decided: June 15, 1972.
Appeal from judgment of Court of Common Pleas, Trial Division, of Philadelphia, March T., 1971, No. 2069, in case of Commonwealth of Pennsylvania v. Leonard Browne.
Andrea Levin and Francis S. Wright, Assistant Defenders, and Vincent J. Ziccardi, Defender, for appellant.
Stephen J. Margolin and Milton M. Stein, Assistant District Attorneys, James D. Crawford, Deputy District Attorney, Richard A. Sprague, First Assistant District Attorney, and Arlen Specter, District Attorney, for Commonwealth, appellee.
Wright, P. J., Watkins, Jacobs, Hoffman, Spaulding, Cercone, and Packel, JJ. Opinion by Cercone, J.
[ 221 Pa. Super. Page 369]
Defendant was found guilty, after trial without a jury, of the crimes of burglary, larceny, and receiving stolen goods. Prior to trial the defendant presented a motion to suppress a confession made by him and certain evidence obtained by police, basing his motion on an allegation that the confession and evidence were procured as the result of an illegal arrest. The court below found the arrest to be illegal and suppressed the evidence. The court did not suppress the confession, however, its opinion being that though the arrest was illegal, having been made without probable cause, the defendant's confession was voluntarily made and was independent of and not tainted by the illegal arrest.
[ 221 Pa. Super. Page 370]
Defendant has appealed to this court from the lower court's refusal to suppress his confession, contending that the confession was part of the poisonous fruit of the original illegal arrest.
We have made a thorough study of the record in this case and it is our conclusion that the defendant's arrest was legal under the circumstances. The testimony introduced at the hearing on the motion to suppress established that at 3:20 a.m., January 26, 1971, Officer Eckart was traveling north on 17th Street at Lippincott in the City of Philadelphia when he observed two males walking, twenty feet apart, south on 17th Street. The male in front, later identified as the defendant, was carrying a large shopping bag in one arm and a large portable heater and a cardboard box in the other. The other male, walking twenty feet behind defendant, was carrying an adding machine. When the officer began to make a U-turn, he observed this man throw the adding machine to the ground. The defendant continued walking until approached by the officer who noticed "a large quantity of nylon stockings, still in packages, unopened".*fn1 The officer asked him what he was doing, to which he gave several contradictory and vague responses. Defendant first replied he was helping his cousin move from a house on 19th Street to 17th Street and York, which was approximately twelve blocks from where they were; then he changed his story and stated he was coming from Fitzwater Street and fell asleep on a bus with his packages and had to walk to 17th and York. The officer asked him for identification which he could not produce, whereupon he was taken to the police station. It was later determined that the goods had been recently stolen in a burglary.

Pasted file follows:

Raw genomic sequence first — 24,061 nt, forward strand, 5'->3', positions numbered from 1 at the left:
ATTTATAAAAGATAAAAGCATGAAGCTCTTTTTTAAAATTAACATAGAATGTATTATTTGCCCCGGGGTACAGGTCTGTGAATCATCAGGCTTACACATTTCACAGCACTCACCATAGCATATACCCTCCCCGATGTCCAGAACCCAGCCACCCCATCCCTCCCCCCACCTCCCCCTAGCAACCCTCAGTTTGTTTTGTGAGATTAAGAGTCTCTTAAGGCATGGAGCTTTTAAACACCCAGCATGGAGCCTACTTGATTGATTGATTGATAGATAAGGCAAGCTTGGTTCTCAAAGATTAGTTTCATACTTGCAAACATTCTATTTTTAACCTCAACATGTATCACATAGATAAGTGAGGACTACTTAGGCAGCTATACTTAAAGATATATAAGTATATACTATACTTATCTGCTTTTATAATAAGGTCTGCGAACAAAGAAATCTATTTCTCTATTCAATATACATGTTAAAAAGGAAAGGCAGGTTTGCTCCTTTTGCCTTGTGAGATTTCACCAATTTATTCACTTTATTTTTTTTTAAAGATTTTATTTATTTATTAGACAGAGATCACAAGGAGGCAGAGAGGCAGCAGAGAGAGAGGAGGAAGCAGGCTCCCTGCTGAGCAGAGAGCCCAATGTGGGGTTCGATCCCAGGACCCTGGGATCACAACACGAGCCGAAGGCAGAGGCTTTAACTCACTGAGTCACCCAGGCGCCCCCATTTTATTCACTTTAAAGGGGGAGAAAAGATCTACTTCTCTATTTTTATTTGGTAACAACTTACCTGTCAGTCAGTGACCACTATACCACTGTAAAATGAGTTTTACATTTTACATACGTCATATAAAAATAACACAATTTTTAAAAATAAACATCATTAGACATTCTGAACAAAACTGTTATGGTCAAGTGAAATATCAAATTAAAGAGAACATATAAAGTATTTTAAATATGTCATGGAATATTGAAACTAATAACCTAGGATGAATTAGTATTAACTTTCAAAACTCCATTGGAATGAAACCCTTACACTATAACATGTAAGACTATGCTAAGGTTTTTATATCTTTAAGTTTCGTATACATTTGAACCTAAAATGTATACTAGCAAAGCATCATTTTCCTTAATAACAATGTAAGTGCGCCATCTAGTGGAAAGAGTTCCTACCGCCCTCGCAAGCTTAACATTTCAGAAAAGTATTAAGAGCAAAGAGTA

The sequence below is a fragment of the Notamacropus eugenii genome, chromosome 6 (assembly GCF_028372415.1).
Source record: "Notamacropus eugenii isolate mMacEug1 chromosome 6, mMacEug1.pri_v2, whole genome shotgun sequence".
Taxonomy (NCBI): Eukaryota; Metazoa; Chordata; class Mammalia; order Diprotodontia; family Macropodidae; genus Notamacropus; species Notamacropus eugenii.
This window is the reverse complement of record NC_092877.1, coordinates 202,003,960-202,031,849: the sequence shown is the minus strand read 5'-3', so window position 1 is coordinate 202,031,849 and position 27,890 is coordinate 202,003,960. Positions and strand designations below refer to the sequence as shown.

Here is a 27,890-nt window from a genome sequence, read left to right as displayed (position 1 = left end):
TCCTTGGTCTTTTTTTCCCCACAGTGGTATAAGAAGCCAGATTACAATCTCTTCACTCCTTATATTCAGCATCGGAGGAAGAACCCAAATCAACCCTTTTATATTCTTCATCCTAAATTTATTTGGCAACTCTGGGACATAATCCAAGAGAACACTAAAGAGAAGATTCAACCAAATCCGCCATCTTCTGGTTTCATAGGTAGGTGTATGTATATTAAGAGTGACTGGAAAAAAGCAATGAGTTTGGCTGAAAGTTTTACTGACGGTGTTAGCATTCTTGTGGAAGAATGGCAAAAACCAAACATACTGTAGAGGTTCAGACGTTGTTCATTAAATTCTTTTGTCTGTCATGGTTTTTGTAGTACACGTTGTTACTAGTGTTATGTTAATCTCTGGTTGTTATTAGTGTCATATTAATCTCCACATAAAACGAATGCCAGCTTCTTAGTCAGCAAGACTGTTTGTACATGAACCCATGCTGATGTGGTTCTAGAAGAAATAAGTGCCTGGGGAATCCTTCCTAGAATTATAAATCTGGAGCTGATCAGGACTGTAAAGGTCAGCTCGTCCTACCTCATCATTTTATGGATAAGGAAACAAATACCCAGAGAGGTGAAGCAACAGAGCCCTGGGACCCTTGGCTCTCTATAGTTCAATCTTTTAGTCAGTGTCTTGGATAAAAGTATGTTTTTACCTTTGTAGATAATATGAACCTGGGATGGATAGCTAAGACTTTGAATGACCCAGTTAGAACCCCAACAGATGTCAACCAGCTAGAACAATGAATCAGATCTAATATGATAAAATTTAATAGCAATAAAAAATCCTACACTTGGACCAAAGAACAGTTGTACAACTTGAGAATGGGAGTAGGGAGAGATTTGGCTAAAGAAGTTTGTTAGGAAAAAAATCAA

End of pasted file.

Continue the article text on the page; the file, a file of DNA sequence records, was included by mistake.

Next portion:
[ 221 Pa. Super. Page 371]
The lower court, which the record reveals made a conscientious effort to properly evaluate the circumstances of this case, was of the opinion that as a matter of law it could not hold the arrest to be legal. We do believe, however, that the arrest was legal and that this case falls squarely within the holding and reasoning of this court in Commonwealth v. Howell, 213 Pa. Superior Ct. 33 (1968) (allocatur refused), wherein this court found defendant's arrest to be legal under similar circumstances and facts.
We hold, therefore, that the voluntary confession was not part of the poisonous fruit of an illegal arrest but was properly admitted against the defendant at the time of his non-jury trial.